New Zealand Offers Support to Bereaved Mothers

By Samantha Bader

New Zealand has taken another step towards ensuring that their workplaces are as progressive as possible when it comes to the workplace rights of women. Last week, a bill that was passed unanimously through parliament has become the first in the world to provide women who suffer a miscarriage with paid leave. This represents a massive milestone for working women in New Zealand, and it will hopefully pave the way for other countries to enact similar legislation. 

The bill, championed by Labour MP Ginny Andersen, gives all couples who suffer a miscarriage or stillbirth at any point during pregnancy three days of paid bereavement leave. It also extends to those couples who were planning on welcoming a baby via surrogacy or adoption. While this new law does not apply to abortions, which are legal in NZ, it does go further than the legislation that existed previously. Before this bill was passed, employers in New Zealand did have to provide women who suffered a stillbirth after the 20-week mark of their pregnancy with paid leave. Now, any woman who suffers this terrible loss is able to take time off work without having to use up any of their sick days. 

“I felt that it would give women the confidence to be able to request that leave if it was required, as opposed to just being stoic and getting on with life, when they knew that they needed time, physically or psychologically, to get over the grief,” said Ginny Andersen.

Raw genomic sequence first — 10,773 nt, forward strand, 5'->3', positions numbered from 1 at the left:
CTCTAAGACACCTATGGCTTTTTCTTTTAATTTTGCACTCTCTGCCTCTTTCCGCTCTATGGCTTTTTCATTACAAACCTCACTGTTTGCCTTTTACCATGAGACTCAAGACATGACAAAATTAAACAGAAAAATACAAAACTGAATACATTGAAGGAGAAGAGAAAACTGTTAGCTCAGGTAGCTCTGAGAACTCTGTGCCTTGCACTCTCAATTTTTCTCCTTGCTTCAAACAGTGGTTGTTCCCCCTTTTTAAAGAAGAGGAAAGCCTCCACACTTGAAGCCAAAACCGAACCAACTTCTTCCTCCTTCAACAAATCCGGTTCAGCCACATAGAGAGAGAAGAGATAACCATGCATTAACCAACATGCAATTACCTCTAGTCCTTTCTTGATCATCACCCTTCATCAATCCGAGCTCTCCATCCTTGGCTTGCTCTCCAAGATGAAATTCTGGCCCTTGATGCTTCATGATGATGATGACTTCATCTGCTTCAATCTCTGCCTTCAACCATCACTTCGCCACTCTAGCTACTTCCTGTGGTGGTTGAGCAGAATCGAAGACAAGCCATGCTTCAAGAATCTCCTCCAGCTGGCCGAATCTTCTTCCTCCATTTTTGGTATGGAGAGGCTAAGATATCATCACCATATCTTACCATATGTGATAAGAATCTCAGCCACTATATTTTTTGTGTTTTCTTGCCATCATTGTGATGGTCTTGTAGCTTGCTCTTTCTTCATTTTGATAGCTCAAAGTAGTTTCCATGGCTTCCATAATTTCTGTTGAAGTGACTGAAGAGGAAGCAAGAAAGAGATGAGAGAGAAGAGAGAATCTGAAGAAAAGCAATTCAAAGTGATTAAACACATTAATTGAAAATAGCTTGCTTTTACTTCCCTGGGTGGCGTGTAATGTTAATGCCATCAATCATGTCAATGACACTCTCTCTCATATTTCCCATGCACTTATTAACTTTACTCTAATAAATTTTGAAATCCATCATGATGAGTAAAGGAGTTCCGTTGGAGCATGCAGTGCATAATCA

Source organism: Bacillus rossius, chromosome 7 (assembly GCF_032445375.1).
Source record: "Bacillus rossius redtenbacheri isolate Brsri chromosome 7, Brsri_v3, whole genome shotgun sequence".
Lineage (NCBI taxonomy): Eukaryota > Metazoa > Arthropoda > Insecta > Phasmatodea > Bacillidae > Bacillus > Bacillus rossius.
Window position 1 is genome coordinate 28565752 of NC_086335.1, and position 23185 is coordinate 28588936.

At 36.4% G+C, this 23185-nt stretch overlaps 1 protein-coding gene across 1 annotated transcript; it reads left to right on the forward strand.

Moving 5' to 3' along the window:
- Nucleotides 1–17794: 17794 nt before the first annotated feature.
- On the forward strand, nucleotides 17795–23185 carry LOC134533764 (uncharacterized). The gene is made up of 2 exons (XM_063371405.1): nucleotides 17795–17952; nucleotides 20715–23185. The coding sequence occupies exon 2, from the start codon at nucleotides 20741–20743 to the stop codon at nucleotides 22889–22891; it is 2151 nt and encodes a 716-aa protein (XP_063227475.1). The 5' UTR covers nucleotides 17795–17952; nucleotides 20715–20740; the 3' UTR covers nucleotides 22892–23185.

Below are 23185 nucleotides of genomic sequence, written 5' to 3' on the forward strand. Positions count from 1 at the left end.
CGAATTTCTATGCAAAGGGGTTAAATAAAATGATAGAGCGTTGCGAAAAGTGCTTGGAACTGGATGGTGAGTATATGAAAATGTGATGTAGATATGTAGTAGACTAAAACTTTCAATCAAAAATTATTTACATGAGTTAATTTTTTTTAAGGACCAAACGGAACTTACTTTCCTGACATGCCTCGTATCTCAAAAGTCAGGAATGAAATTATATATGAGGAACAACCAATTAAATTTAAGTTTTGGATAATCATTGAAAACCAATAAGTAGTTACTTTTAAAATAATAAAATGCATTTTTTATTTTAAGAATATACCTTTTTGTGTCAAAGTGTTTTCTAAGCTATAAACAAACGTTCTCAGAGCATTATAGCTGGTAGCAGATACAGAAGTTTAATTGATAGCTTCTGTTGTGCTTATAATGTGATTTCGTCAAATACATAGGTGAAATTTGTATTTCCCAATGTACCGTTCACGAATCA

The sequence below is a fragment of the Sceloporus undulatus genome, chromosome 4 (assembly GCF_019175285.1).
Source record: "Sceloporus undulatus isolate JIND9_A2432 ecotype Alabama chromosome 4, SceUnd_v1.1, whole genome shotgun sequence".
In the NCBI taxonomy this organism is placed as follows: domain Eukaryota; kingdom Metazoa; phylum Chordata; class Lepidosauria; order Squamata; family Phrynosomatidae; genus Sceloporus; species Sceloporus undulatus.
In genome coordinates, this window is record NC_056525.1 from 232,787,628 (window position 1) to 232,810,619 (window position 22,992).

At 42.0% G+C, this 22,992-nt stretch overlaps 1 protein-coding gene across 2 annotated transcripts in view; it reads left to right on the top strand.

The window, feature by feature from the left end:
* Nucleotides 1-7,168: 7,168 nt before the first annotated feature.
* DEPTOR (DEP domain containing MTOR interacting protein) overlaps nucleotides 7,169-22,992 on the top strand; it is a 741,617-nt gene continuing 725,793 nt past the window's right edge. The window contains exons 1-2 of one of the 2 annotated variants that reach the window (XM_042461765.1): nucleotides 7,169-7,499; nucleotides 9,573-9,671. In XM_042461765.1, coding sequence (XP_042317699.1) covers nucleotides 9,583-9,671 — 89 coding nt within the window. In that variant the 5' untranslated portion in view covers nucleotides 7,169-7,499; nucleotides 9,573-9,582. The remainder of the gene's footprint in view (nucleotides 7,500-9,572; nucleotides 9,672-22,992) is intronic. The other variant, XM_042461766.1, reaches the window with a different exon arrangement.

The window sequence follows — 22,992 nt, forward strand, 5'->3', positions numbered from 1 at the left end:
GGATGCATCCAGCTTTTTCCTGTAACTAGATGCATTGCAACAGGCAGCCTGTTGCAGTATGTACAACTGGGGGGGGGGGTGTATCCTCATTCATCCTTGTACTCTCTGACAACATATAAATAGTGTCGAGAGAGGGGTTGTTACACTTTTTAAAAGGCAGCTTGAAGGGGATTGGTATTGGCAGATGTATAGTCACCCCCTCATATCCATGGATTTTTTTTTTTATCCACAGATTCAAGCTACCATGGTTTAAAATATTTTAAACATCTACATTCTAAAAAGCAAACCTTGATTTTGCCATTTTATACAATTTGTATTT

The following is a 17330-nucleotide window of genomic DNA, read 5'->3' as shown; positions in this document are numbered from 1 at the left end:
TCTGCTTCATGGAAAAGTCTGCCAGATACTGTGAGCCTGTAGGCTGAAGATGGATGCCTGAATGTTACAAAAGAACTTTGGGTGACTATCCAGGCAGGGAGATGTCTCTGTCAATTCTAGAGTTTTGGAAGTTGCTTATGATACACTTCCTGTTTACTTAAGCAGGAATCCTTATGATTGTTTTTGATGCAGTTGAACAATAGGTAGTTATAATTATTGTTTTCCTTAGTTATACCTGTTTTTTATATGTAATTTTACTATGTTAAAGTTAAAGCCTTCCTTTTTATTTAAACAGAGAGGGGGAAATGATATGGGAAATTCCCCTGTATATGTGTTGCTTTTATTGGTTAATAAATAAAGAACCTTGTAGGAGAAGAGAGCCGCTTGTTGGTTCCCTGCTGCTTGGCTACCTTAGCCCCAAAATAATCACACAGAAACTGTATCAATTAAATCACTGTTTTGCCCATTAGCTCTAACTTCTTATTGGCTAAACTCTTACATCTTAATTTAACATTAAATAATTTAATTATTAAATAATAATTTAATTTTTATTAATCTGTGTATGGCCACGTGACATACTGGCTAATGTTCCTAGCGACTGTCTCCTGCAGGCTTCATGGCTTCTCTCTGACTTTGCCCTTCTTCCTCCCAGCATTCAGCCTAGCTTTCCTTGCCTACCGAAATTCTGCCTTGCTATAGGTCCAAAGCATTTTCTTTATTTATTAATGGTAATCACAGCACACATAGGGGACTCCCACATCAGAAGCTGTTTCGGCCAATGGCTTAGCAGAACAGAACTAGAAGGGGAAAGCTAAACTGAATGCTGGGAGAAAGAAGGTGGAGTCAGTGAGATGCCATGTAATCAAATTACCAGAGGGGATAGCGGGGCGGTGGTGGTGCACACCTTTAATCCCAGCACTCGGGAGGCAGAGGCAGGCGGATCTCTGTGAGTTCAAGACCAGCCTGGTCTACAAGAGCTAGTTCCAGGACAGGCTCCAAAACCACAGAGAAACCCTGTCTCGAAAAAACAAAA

It is a truly groundbreaking bill, as it is the first of its kind in the world to go this far when it comes to providing paid leave for mothers. Australia offers unpaid leave for mums who lose their baby after the 12-week mark of pregnancy, whereas in England, parents who lose their child after the 24-week marker are given paid lead. In the States, no such allowances are made. Employers are not legally required to provide women who lose their baby with any paid or unpaid leave time. 

Here in Canada, the legislation varies from province to province. At the federal level, if the pregnancy ends before 20 weeks, women can apply for sickness benefits through the employment insurance program, and if the pregnancy ends after 20 weeks, they can apply for maternity benefits through the same program. In Ontario, women who have a miscarriage or stillbirth within the 17 weeks preceding their due date are entitled to pregnancy leave. 

It is somewhat shocking that so few countries offer women such strong support, especially as miscarriages are tragically common. The Mayo Clinic estimates that of all known pregnancies in the USA, 20% will end in a miscarriage. New Zealand’s Ministry of Health says that they believe 1 to 2 in 10 pregnancies end in miscarriage. With those numbers, countries should be doing everything they can to ensure that women have the time and resources they need to heal after a loss. 

“You get three days’ paid leave, maybe you bury your baby or you have a service, and then you go back to work, and you carry on — and then what? That’s my concern,” said Vicki Culling, an educator about baby loss in New Zealand. She is supportive of the bill but is already pushing for lawmakers to go even further. 

This bill definitely represents a step in the right direction to ensuring that women are treated more equitably in the workforce, and hopefully other countries follow suit. In the meantime, mothers all over the world will continue to look to New Zealand as a country that has consistently championed the rights of women. 

Photo by Christina on Unsplash

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